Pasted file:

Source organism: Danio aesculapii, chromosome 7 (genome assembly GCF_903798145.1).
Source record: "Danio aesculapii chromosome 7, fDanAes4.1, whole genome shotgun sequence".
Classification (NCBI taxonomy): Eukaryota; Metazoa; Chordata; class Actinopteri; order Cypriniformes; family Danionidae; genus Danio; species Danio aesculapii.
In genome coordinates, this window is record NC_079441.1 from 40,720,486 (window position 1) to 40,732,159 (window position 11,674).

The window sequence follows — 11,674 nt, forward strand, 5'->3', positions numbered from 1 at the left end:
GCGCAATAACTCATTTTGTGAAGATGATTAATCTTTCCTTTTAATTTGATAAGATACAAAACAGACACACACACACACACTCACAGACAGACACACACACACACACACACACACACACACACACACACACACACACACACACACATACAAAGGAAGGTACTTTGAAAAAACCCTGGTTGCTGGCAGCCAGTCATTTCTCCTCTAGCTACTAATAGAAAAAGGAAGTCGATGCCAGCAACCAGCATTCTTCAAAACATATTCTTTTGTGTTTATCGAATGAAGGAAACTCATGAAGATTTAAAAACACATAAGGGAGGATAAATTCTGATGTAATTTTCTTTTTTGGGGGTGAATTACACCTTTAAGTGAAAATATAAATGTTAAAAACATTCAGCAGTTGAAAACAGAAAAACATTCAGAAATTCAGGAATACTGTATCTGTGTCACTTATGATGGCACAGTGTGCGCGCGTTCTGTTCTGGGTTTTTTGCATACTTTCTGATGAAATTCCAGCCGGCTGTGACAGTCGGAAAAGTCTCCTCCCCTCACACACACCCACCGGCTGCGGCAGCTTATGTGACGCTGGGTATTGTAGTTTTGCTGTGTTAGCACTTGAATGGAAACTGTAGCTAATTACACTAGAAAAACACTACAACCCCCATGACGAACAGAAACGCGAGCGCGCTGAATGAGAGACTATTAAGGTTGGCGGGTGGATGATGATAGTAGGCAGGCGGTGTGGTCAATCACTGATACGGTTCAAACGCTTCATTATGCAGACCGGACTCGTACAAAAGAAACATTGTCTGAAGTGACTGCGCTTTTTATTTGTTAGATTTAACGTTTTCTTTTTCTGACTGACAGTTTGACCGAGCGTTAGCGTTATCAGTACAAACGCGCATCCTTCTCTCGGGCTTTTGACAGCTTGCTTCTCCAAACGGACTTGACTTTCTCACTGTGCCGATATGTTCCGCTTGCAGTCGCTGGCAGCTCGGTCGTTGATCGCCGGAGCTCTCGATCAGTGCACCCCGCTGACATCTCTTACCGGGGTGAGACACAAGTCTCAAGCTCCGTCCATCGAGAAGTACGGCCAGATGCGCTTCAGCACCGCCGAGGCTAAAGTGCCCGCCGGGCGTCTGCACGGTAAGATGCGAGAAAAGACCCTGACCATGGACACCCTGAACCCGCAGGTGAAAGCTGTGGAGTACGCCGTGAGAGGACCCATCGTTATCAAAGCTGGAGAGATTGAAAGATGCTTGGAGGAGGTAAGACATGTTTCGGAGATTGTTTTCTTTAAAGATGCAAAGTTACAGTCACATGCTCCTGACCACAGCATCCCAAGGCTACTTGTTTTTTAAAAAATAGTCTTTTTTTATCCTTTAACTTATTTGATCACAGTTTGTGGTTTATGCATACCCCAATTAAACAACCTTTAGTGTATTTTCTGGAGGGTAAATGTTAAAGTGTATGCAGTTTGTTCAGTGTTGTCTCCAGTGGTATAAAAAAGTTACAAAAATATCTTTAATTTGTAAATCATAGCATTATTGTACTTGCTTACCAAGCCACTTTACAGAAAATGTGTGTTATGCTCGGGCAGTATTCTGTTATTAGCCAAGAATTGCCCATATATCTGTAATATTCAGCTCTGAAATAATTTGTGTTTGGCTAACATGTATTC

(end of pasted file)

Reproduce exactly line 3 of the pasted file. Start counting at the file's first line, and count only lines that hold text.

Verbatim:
Classification (NCBI taxonomy): Eukaryota; Metazoa; Chordata; class Actinopteri; order Cypriniformes; family Danionidae; genus Danio; species Danio aesculapii.